RDC to offer International Business Graduate Certificate

Beginning in September, Red Deer College will offer a graduate certificate in international business, reportedly the first at a college in Alberta. Students at RDC’s Donald School of Business will be able to complete a 12-month, 10-course program that combines online learning and collaboration with classroom-based executive weekends. RDC says that the program will foster in students the skills required to take advantage of global business opportunities. It will require students complete as a final project an international expansion plan to pitch to a Canadian company; an optional practicum will also be offered. “The Donald School of Business is excited to offer learners this unique program that sets them up to be international entrepreneurs. With real-world business examples integrated into the International Business program, we will help ensure students can hit the ground running quickly to be successful in their careers,” said Donald School of Business Dean Darcy Mykytyshyn. RDC News Release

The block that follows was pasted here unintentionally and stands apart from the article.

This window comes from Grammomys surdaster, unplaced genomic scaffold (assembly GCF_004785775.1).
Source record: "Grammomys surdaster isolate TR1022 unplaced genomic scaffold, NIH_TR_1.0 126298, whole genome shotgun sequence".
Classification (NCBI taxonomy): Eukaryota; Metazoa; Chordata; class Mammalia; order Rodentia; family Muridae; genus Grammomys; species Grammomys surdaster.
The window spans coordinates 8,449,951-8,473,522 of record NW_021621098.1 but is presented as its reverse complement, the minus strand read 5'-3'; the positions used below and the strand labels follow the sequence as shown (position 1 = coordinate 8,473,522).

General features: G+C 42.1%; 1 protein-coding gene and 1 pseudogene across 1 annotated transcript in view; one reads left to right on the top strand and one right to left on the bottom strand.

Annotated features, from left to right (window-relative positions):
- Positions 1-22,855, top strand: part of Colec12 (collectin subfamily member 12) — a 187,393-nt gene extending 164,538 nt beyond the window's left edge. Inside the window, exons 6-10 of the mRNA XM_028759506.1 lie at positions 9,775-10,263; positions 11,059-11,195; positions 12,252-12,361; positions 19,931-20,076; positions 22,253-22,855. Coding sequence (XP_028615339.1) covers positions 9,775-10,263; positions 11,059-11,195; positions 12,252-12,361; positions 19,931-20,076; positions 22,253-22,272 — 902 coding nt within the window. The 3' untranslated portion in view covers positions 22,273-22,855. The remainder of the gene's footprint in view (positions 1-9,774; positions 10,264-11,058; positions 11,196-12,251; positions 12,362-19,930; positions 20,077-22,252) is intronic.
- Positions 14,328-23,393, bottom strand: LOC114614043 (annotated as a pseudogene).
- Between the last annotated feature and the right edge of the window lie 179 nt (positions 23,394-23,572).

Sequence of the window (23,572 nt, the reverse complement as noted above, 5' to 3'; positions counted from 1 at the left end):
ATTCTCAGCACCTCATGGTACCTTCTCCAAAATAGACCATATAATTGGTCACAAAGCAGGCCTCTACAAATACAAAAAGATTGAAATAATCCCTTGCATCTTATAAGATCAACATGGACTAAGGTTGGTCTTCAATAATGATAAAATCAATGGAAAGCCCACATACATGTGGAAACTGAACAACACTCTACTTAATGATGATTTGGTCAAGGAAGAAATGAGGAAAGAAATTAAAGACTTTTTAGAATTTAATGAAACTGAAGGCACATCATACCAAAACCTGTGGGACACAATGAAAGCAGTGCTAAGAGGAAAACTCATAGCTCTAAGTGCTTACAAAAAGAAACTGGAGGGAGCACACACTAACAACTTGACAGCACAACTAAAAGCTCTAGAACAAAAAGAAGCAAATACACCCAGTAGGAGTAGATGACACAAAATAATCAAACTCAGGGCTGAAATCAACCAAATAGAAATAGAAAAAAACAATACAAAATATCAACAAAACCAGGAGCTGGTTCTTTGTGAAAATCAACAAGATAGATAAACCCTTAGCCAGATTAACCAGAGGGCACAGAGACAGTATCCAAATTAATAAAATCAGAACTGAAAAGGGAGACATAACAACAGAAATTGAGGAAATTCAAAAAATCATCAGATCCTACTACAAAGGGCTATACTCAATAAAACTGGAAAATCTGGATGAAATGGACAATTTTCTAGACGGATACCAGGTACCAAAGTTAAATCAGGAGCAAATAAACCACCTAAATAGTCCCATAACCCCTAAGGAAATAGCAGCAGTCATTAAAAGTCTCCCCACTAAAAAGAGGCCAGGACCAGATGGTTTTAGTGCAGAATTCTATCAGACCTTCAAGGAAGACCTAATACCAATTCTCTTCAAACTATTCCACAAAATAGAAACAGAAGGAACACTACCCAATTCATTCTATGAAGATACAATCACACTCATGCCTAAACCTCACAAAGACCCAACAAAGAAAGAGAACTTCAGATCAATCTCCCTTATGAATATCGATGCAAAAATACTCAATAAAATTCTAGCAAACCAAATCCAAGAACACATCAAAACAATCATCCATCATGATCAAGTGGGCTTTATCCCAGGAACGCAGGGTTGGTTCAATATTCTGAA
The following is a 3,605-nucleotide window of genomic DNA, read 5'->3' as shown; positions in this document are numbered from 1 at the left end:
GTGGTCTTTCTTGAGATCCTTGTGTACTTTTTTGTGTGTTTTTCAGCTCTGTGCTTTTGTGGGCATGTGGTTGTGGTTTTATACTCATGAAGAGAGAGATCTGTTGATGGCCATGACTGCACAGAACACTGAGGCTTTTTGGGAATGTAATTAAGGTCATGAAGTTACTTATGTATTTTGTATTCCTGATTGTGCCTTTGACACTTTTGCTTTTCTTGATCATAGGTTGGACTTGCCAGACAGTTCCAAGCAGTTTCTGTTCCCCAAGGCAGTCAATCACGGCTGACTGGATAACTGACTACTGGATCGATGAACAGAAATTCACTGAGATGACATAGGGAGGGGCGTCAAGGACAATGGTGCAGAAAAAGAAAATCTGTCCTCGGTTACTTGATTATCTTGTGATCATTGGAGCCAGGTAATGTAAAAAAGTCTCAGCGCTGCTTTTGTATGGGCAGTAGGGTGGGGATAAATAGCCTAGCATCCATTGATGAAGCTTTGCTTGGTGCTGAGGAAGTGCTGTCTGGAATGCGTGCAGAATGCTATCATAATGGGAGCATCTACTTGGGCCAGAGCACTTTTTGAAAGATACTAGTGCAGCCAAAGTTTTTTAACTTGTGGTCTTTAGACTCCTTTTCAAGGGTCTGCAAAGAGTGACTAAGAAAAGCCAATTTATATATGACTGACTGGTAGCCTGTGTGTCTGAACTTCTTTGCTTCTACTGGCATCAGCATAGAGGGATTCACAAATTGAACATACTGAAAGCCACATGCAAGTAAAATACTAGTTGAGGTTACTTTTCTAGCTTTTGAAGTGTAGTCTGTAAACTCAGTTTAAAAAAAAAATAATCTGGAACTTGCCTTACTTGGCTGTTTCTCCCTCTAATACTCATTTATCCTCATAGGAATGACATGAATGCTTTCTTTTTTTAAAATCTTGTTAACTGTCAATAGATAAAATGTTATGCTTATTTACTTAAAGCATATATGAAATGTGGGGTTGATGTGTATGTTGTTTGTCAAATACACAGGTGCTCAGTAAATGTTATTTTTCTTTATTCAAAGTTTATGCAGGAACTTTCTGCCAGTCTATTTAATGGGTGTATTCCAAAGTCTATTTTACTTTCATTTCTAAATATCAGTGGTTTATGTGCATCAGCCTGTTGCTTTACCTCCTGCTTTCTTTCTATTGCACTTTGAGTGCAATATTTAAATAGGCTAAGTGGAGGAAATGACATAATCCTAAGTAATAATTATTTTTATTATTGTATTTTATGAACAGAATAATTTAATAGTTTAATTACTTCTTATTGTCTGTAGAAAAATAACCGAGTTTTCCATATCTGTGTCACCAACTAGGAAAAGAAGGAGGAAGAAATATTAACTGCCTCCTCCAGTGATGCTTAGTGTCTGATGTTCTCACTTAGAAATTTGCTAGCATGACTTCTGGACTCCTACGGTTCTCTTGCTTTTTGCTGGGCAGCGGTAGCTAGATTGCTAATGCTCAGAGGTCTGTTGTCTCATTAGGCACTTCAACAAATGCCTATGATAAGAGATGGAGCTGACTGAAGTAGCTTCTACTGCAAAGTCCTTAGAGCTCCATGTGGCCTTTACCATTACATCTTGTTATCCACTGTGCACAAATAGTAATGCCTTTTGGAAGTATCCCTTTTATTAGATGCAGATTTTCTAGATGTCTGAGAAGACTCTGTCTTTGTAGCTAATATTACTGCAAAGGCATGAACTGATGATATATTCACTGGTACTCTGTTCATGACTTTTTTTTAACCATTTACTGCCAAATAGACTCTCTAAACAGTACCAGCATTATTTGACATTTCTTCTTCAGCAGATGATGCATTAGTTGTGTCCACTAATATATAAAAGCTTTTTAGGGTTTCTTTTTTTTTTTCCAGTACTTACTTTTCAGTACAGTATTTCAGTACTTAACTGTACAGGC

University incubators help foster tech startups

An article in the Globe and Mail highlights some of the ways in which universities are fostering the next generation of tech entrepreneurs. Incubator programs like those at the University of Waterloo and the University of Toronto are helping young companies get on their feet. The author of the piece, Karl Martin, says that he would have been unable to get his firm started without the help of uToronto, which provided credibility, access to advisers and investors, and a vibrant intellectual community. uToronto’s business incubator programs connected Martin and his partners with experienced entrepreneurs who helped them recognize the potential for the commercialization of their research and supplied vital seed funding. uToronto students benefited as well; Martin says that his firm has recruited primarily uToronto talent. Globe and Mail

Prospects for competency-based education in Canada